Marcuse and the Liquidation of Art
In the previous post I shared how Marcuse describes art and what it does and here I want to speak a bit more to what it had become. In One-Dimensional Man, Marcuse’s section on art, literature, and culture, was just an example of how the industrialized society was transformed through technology to become, as he says, one dimensional.
Art previously had taken a stance of contrast to the established order of things and, with new technological advancements and a new kind of society, became hijacked, used as a form of domination. It no longer creates a sense of alienation that allow someone to step out of their present circumstances and look for something new. They became subsumed into this change that was happening, this new way of technological and administrative domination that creates a one dimensionality. It’s purpose is to be sold, used for immediate gratification, used to entertain. It doesn’t generate conscious reflection, or provocation, it generates submission. Art, literature, cultural values—real cultural values that had a an actual meaning—became liquidated and sold off.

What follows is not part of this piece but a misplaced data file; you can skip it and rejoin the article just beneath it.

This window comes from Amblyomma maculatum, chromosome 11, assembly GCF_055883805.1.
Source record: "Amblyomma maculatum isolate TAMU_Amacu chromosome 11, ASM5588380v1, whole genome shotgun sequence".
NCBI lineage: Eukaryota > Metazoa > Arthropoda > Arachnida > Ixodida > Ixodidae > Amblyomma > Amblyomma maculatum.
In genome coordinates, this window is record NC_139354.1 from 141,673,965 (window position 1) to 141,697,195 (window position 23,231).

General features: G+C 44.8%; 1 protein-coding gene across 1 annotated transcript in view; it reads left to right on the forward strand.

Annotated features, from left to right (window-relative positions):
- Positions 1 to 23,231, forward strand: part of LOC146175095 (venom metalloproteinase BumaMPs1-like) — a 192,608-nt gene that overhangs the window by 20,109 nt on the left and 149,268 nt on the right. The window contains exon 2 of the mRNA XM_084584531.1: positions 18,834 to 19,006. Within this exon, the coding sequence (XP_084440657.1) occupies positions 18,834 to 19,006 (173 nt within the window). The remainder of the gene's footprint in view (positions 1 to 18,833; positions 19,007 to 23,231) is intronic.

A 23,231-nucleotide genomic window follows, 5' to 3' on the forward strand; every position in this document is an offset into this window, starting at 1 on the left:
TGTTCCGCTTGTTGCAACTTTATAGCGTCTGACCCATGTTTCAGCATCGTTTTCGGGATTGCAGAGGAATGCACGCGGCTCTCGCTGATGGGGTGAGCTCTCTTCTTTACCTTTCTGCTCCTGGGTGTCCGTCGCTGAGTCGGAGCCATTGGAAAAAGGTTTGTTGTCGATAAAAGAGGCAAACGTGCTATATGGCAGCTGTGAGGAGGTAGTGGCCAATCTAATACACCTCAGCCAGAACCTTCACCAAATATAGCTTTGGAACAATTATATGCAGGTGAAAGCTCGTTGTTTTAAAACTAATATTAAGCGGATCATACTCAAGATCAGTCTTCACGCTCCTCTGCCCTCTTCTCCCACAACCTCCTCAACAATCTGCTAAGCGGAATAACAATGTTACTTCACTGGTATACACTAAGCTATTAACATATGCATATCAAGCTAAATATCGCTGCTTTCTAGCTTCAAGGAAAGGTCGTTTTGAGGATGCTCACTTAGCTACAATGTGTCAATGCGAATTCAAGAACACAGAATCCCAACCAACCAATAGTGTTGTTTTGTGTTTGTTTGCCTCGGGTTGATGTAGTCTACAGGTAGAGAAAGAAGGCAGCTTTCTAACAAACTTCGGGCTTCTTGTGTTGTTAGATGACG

Today’s novel feature is the flattening out of the antagonism between culture and social reality through the obliteration of the oppositional, alien, and transcendent elements in the higher culture by virtue of which it constituted another dimension of reality. This liquidation of two-dimensional takes place not through the denial and rejection of the “cultural values,” but through their wholesale incorporation into the established order, through their reproduction and display on a massive scale. In fact, they serve as instruments of social cohesion. The greatness of a free literature and art, the ideals of humanism, the sorrows and joys of the individual, the fulfillment of the personality are important items in the competitive struggle between East and West. They speak heavily against the present forms of communism, and they are daily administered and sold. The fact that they contradict the society which sells them does not count. Just as people know or feel that advertisements and political platforms must not be necessarily true or right, and yet hear and read them and even let themselves be guided by them, so they accept the traditional values and make them part of their mental equipment. If mass communications blend together harmoniously, and often unnoticeably, art, politics, religion, and philosophy with commercials, they bring these realms of culture to their common denominator—the commodity form. The music of the soul is also the music of salesmanship. Exchange value, not truth value counts. On it centers the rationality of the status quote, and all alien rationality is bent to it. As the great words of freedom and fulfillment are pronounced by campaigning leaders and politicians, on the screens and radios and stages, they turn into meaningless sounds which obtain meaning only in the context of propaganda, business, discipline, and relaxation. Herbert Marcuse / One Dimensional Man